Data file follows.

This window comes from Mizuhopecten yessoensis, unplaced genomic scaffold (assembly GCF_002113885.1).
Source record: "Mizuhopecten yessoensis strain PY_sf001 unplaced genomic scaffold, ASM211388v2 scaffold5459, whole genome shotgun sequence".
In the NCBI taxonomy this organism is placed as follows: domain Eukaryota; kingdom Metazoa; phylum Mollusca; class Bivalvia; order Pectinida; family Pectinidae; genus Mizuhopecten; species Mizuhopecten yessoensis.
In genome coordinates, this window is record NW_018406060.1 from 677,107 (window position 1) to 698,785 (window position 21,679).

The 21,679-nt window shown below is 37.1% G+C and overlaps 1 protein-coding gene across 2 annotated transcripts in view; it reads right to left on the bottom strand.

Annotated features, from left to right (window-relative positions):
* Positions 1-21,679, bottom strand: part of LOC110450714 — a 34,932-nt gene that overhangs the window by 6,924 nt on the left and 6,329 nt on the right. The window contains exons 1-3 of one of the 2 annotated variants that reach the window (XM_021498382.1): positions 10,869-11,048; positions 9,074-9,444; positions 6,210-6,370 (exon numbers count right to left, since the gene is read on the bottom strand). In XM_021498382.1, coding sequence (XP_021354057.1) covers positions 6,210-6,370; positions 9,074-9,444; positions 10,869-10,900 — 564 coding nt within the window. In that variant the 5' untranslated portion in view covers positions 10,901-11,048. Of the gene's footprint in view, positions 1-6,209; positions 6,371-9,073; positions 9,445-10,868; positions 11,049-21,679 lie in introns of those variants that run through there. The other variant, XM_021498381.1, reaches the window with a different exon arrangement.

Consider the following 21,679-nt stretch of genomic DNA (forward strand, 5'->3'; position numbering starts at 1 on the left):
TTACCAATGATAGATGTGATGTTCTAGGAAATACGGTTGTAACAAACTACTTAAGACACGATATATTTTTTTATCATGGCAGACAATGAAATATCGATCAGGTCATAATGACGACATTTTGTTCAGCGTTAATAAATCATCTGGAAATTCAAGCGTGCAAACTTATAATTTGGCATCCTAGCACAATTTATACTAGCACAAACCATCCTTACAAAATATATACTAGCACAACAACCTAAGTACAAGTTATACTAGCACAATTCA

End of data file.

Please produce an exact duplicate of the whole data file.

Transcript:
This window comes from Mizuhopecten yessoensis, unplaced genomic scaffold (assembly GCF_002113885.1).
Source record: "Mizuhopecten yessoensis strain PY_sf001 unplaced genomic scaffold, ASM211388v2 scaffold5459, whole genome shotgun sequence".
In the NCBI taxonomy this organism is placed as follows: domain Eukaryota; kingdom Metazoa; phylum Mollusca; class Bivalvia; order Pectinida; family Pectinidae; genus Mizuhopecten; species Mizuhopecten yessoensis.
In genome coordinates, this window is record NW_018406060.1 from 677,107 (window position 1) to 698,785 (window position 21,679).

The 21,679-nt window shown below is 37.1% G+C and overlaps 1 protein-coding gene across 2 annotated transcripts in view; it reads right to left on the bottom strand.

Annotated features, from left to right (window-relative positions):
* Positions 1-21,679, bottom strand: part of LOC110450714 — a 34,932-nt gene that overhangs the window by 6,924 nt on the left and 6,329 nt on the right. The window contains exons 1-3 of one of the 2 annotated variants that reach the window (XM_021498382.1): positions 10,869-11,048; positions 9,074-9,444; positions 6,210-6,370 (exon numbers count right to left, since the gene is read on the bottom strand). In XM_021498382.1, coding sequence (XP_021354057.1) covers positions 6,210-6,370; positions 9,074-9,444; positions 10,869-10,900 — 564 coding nt within the window. In that variant the 5' untranslated portion in view covers positions 10,901-11,048. Of the gene's footprint in view, positions 1-6,209; positions 6,371-9,073; positions 9,445-10,868; positions 11,049-21,679 lie in introns of those variants that run through there. The other variant, XM_021498381.1, reaches the window with a different exon arrangement.

Consider the following 21,679-nt stretch of genomic DNA (forward strand, 5'->3'; position numbering starts at 1 on the left):
TTACCAATGATAGATGTGATGTTCTAGGAAATACGGTTGTAACAAACTACTTAAGACACGATATATTTTTTTATCATGGCAGACAATGAAATATCGATCAGGTCATAATGACGACATTTTGTTCAGCGTTAATAAATCATCTGGAAATTCAAGCGTGCAAACTTATAATTTGGCATCCTAGCACAATTTATACTAGCACAAACCATCCTTACAAAATATATACTAGCACAACAACCTAAGTACAAGTTATACTAGCACAATTCA